This article focuses on HTML Tags, Elements, and the various attributes associated with them. This is a second part in the series where I am covering everything related to HTML, make sure you know the basic structure of an HTML Document already before starting this out.
All these 3 things we aim to discuss in this article, make up the whole of HTML. An HTML document is nothing without the 3 of them.
HTML is a page of plain text if it is devoid of tags. A tag is what makes a web browser understand and convert an HTML document into a webpage. A tag is like a keyword used to mark the content into different elements. Tags are not case-sensitive, but it is always advised to use lowercase while writing tags.
Tags give meaning to an HTML Document and tags can be better understood with this example:
<!DOCTYPE html> <html> <head> </head> <body> ...Text Body Here... </body> </html>
The tags used in the above example are:
I have explained the meaning and usage of all the mentioned tags in this blog. So you must have noticed, the tags here show an open tag and a closing tag as well. In simple terms, a tag starts and needs to be closed so that it marks an area(element) that is to be defined within that particular tag only.
Here the <html> is the opening tag and </html> is the closing tag, and it marks that the whole content within these tags is pure HTML. The same goes with the <head> and </head> tag, all the SEO-related content, and links to other files go here, which you don’t want your browser to render as visible content on your webpage.
Self Closing Tags
You might come across some tags that are not written the conventional way. They do have an opening tag, but they lack the presence of a closing tag. They are known as Self-closing tags or empty elements.
Some examples of self-closing tags are <br>, <hr> , <img> etc. You can learn more about tags here.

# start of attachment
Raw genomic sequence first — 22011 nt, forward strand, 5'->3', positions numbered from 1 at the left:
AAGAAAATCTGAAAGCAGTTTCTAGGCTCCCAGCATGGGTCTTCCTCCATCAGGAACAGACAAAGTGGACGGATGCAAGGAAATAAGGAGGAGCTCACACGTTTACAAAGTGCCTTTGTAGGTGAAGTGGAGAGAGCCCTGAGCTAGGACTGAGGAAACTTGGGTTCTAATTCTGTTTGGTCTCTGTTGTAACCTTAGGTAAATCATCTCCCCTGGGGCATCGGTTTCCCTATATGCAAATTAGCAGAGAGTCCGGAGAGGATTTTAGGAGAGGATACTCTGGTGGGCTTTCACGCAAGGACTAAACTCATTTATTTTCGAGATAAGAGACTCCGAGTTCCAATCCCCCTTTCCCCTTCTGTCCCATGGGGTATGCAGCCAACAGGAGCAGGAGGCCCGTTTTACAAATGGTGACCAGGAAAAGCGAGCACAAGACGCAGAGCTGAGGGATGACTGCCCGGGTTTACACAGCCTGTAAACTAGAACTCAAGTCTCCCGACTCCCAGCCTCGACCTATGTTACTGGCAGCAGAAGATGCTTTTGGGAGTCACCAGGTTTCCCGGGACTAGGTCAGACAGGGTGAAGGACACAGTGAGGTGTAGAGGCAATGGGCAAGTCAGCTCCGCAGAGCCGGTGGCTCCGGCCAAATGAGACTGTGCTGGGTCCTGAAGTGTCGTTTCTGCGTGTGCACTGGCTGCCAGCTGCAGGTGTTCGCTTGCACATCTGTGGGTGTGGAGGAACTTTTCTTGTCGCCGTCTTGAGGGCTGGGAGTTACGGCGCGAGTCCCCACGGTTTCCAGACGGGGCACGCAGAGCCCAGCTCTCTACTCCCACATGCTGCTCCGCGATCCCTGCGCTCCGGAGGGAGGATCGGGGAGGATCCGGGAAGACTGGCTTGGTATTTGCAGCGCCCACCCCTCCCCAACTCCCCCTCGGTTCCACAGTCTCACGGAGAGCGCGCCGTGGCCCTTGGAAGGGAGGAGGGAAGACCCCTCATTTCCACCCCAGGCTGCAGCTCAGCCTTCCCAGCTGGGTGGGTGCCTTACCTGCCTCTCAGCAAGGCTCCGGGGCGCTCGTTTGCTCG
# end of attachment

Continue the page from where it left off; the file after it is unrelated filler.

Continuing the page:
Note: HTML is more loosely written than its advanced XHTML, which is also a markup language. But it is always a good practice to use a closing tag for self-closing tags too. Look at the example mentioned below:
Instead of writing <br>, use <br/>
An HTML Element is best explained with a start tag, some content in between, and lastly its closing tag. Everything that is enclosed within HTML tags is considered as HTML Elements.
They can not be defined without the use of tags, a tag is what makes an HTML Element.
<tagname>Your Content Here</tagname>
<p>I am your first HTML Element</p>
Also, Elements can come in a nested layout too. Nested Elements simply mean elements resting within elements.
<body> <h1> Nested Element 1 </h1> <p> Nested Element 2 </p> </body> <!–– The <h1> and <p> elements are nested inside the <body> tag. ––>
HTML attributes can be used with tags to add more meaning to the elements. Attributes are the extra information about a particular element. They are always written within the opening tag.
Attribute Name=”Value” is usually the syntax for writing an attribute.
<img src="dog_cool.jpg" alt="dog" />
So let’s break the above-mentioned example:
- <img is the tag name.
- src is the attribute name.
- “dog_cool.jpg” is the attribute value.
- alt stands for alternative text. When a user faces poor connection, or when he/she uses a screen reader or else there’s some error in the src attribute, alt text gets displayed instead of the image.
Some other examples of attributes are shown in the example below. Relative URL and Absolute URL are worth mentioning here. Relative URLs are the ones that are used to roam around within the same website. Absolute URLs use the whole path in the link, they are used to link to an external website.
<a href="/pages/page1">Relative URL</a>
<a href="https://www.google.com/">Absolute URL</a>
So here we come to an end with this. I’ll dive deep into the complete HTML in the coming articles. So please share this article and leave a comment if you have any doubts regarding this.
Make sure to check out the previous articles here: